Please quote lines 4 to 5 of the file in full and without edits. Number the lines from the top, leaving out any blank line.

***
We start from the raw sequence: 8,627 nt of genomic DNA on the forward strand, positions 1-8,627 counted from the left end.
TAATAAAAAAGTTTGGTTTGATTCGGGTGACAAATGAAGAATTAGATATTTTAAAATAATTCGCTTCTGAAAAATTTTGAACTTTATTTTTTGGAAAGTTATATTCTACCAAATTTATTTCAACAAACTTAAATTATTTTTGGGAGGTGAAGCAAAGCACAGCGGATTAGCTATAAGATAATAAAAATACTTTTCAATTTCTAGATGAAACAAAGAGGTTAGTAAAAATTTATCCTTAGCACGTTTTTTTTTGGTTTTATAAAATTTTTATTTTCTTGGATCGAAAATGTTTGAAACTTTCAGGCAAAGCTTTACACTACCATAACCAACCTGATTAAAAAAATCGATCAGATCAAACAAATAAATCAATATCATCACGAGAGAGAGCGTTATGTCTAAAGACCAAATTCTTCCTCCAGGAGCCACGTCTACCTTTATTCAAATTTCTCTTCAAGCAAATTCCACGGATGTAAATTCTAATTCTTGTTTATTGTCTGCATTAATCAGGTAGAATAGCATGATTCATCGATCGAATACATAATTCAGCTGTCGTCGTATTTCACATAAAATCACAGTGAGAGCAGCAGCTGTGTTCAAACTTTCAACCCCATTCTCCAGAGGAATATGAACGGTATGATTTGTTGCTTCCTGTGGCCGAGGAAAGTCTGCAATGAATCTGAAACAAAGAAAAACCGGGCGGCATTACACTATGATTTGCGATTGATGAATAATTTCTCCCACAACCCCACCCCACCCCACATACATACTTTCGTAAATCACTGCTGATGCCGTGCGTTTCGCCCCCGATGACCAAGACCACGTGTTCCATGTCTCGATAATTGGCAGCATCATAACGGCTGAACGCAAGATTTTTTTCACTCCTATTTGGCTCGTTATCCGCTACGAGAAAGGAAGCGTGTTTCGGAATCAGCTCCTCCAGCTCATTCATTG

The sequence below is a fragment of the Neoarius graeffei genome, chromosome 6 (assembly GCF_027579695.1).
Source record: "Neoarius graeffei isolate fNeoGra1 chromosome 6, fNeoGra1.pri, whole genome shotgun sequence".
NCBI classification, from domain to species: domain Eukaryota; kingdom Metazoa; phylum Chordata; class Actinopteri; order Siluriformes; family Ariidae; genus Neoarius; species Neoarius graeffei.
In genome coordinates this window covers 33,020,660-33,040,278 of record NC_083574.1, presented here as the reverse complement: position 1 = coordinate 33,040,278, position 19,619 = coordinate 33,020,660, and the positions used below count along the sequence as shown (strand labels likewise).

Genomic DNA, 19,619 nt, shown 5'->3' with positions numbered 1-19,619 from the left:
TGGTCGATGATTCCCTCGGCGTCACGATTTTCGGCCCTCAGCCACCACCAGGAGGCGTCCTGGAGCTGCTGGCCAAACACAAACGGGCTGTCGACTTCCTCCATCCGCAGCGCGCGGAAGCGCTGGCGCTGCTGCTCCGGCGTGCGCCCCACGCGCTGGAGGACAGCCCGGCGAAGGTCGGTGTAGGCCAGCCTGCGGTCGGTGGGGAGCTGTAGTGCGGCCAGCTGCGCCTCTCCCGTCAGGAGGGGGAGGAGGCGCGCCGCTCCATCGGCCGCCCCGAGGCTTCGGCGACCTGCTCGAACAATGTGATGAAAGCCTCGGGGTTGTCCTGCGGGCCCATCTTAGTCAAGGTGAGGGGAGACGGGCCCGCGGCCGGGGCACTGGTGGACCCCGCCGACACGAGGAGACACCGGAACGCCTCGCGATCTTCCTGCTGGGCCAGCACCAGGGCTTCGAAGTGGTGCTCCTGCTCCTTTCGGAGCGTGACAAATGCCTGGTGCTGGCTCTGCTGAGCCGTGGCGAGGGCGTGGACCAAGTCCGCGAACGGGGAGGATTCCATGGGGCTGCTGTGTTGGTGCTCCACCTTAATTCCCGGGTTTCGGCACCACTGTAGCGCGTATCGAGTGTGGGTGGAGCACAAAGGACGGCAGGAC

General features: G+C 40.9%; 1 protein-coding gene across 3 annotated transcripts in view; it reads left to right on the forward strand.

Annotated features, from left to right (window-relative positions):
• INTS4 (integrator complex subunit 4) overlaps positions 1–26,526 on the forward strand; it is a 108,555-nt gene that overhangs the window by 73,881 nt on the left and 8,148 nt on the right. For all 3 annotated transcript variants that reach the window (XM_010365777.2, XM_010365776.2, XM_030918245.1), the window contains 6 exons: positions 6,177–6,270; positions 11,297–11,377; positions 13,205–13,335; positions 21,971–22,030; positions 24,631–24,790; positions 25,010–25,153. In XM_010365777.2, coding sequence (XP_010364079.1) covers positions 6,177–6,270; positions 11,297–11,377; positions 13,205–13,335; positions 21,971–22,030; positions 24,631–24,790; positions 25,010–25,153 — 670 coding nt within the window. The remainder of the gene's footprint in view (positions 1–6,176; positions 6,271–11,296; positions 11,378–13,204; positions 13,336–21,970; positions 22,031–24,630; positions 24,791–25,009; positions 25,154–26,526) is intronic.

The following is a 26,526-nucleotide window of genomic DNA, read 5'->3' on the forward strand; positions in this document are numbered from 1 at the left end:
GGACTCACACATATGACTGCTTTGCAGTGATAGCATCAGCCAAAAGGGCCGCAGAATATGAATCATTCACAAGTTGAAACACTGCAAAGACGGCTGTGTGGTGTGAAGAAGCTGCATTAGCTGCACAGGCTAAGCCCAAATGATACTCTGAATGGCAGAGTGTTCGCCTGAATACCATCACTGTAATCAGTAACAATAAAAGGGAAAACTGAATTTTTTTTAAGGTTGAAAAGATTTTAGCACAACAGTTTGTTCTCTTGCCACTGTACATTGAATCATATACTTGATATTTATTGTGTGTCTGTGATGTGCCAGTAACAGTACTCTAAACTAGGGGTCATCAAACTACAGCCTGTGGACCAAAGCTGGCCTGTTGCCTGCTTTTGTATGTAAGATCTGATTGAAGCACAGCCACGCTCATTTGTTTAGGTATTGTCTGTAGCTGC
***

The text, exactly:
Source record: "Neoarius graeffei isolate fNeoGra1 chromosome 6, fNeoGra1.pri, whole genome shotgun sequence".
NCBI classification, from domain to species: domain Eukaryota; kingdom Metazoa; phylum Chordata; class Actinopteri; order Siluriformes; family Ariidae; genus Neoarius; species Neoarius graeffei.